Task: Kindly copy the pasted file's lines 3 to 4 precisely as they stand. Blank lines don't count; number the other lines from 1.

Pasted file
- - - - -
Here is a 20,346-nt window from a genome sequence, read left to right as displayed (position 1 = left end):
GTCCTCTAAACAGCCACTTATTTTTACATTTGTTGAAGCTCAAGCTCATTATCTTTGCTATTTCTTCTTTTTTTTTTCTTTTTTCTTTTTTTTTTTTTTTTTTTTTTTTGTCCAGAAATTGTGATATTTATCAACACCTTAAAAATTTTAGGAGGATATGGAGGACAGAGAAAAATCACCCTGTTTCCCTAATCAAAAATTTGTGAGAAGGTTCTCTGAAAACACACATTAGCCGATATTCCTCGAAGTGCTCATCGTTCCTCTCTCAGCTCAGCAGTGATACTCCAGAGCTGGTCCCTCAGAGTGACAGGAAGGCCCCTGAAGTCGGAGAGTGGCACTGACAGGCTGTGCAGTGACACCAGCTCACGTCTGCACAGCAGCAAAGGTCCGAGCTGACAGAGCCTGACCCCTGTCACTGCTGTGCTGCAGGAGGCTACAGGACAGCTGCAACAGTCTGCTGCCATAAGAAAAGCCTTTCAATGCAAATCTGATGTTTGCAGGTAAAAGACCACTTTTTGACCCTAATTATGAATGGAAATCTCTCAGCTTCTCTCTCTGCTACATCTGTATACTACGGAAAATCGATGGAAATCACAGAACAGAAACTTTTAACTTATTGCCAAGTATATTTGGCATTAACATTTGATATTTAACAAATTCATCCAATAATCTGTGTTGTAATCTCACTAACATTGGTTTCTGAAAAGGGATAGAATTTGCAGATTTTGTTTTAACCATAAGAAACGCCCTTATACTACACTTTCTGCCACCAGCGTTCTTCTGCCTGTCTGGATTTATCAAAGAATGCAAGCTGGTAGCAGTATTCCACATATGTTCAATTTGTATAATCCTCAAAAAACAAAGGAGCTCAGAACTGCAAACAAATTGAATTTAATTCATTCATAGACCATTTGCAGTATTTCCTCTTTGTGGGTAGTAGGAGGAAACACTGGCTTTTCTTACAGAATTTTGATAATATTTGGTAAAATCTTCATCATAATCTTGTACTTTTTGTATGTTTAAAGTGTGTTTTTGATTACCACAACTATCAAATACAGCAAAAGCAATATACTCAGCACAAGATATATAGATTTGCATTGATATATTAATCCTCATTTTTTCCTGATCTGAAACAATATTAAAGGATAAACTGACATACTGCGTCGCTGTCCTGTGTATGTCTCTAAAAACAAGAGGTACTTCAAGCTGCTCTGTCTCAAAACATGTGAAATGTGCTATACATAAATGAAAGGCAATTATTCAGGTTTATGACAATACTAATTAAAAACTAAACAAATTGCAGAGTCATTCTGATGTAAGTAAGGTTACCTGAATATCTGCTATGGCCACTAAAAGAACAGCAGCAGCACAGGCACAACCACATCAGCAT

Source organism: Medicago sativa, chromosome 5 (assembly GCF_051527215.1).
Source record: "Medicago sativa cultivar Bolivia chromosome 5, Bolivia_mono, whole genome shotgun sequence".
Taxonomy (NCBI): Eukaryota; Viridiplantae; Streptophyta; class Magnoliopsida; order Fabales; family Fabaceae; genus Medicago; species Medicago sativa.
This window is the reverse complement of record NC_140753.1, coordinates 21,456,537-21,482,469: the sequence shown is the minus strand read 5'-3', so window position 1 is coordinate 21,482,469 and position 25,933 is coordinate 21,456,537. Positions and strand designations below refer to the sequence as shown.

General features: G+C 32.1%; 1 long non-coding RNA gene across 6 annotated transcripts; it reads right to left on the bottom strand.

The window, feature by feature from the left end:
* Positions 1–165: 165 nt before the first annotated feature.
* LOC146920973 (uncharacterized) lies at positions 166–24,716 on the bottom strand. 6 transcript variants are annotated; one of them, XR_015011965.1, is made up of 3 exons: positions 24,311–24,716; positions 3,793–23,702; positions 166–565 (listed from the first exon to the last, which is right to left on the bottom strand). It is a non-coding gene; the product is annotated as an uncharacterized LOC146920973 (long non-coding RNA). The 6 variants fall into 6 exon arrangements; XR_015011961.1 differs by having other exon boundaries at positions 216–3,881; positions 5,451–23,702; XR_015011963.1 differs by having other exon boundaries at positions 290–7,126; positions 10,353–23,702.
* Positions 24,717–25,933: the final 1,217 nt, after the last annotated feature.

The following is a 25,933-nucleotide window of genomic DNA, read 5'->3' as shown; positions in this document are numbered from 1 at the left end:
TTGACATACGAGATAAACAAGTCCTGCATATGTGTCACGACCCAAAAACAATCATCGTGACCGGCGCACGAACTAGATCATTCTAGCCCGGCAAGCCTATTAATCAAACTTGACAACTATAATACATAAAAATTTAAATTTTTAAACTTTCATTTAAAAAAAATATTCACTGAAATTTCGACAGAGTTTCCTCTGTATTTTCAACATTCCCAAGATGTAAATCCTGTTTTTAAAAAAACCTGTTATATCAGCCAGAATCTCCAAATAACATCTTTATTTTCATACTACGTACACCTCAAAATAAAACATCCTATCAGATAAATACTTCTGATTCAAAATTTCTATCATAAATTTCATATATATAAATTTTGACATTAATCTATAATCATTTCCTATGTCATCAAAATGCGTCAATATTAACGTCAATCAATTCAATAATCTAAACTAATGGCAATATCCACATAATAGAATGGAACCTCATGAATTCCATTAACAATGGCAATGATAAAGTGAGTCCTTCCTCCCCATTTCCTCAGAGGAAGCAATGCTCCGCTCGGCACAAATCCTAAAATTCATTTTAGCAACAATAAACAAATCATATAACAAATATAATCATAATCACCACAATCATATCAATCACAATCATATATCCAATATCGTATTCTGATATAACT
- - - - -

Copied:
Source organism: Medicago sativa, chromosome 5 (assembly GCF_051527215.1).
Source record: "Medicago sativa cultivar Bolivia chromosome 5, Bolivia_mono, whole genome shotgun sequence".